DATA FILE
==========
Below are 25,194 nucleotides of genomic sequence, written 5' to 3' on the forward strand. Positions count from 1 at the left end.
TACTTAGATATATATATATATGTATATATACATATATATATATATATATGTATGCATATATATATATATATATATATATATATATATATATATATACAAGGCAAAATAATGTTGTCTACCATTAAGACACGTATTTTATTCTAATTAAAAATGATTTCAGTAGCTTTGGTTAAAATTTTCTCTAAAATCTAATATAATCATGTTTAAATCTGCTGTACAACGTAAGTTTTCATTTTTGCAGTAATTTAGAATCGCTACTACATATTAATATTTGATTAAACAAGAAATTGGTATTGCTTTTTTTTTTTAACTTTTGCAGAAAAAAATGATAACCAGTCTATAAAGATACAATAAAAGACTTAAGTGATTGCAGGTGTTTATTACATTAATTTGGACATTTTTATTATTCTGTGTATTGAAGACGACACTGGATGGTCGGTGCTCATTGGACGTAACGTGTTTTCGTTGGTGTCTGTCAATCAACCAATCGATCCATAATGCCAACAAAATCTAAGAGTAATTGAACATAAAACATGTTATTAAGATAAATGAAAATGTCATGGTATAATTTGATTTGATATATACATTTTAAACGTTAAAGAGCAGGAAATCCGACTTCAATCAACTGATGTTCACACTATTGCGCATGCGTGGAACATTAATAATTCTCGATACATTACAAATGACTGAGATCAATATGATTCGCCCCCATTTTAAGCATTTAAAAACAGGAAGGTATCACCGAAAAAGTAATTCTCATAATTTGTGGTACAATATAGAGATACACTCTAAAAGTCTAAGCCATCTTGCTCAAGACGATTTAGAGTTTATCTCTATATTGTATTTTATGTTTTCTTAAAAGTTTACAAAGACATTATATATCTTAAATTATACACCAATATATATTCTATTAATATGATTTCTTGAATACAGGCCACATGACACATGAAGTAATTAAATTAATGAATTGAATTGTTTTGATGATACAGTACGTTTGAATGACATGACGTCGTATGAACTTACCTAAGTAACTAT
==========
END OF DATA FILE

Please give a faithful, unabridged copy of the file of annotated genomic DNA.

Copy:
Below are 25,194 nucleotides of genomic sequence, written 5' to 3' on the forward strand. Positions count from 1 at the left end.
TACTTAGATATATATATATATGTATATATACATATATATATATATATATGTATGCATATATATATATATATATATATATATATATATATATATATACAAGGCAAAATAATGTTGTCTACCATTAAGACACGTATTTTATTCTAATTAAAAATGATTTCAGTAGCTTTGGTTAAAATTTTCTCTAAAATCTAATATAATCATGTTTAAATCTGCTGTACAACGTAAGTTTTCATTTTTGCAGTAATTTAGAATCGCTACTACATATTAATATTTGATTAAACAAGAAATTGGTATTGCTTTTTTTTTTTAACTTTTGCAGAAAAAAATGATAACCAGTCTATAAAGATACAATAAAAGACTTAAGTGATTGCAGGTGTTTATTACATTAATTTGGACATTTTTATTATTCTGTGTATTGAAGACGACACTGGATGGTCGGTGCTCATTGGACGTAACGTGTTTTCGTTGGTGTCTGTCAATCAACCAATCGATCCATAATGCCAACAAAATCTAAGAGTAATTGAACATAAAACATGTTATTAAGATAAATGAAAATGTCATGGTATAATTTGATTTGATATATACATTTTAAACGTTAAAGAGCAGGAAATCCGACTTCAATCAACTGATGTTCACACTATTGCGCATGCGTGGAACATTAATAATTCTCGATACATTACAAATGACTGAGATCAATATGATTCGCCCCCATTTTAAGCATTTAAAAACAGGAAGGTATCACCGAAAAAGTAATTCTCATAATTTGTGGTACAATATAGAGATACACTCTAAAAGTCTAAGCCATCTTGCTCAAGACGATTTAGAGTTTATCTCTATATTGTATTTTATGTTTTCTTAAAAGTTTACAAAGACATTATATATCTTAAATTATACACCAATATATATTCTATTAATATGATTTCTTGAATACAGGCCACATGACACATGAAGTAATTAAATTAATGAATTGAATTGTTTTGATGATACAGTACGTTTGAATGACATGACGTCGTATGAACTTACCTAAGTAACTAT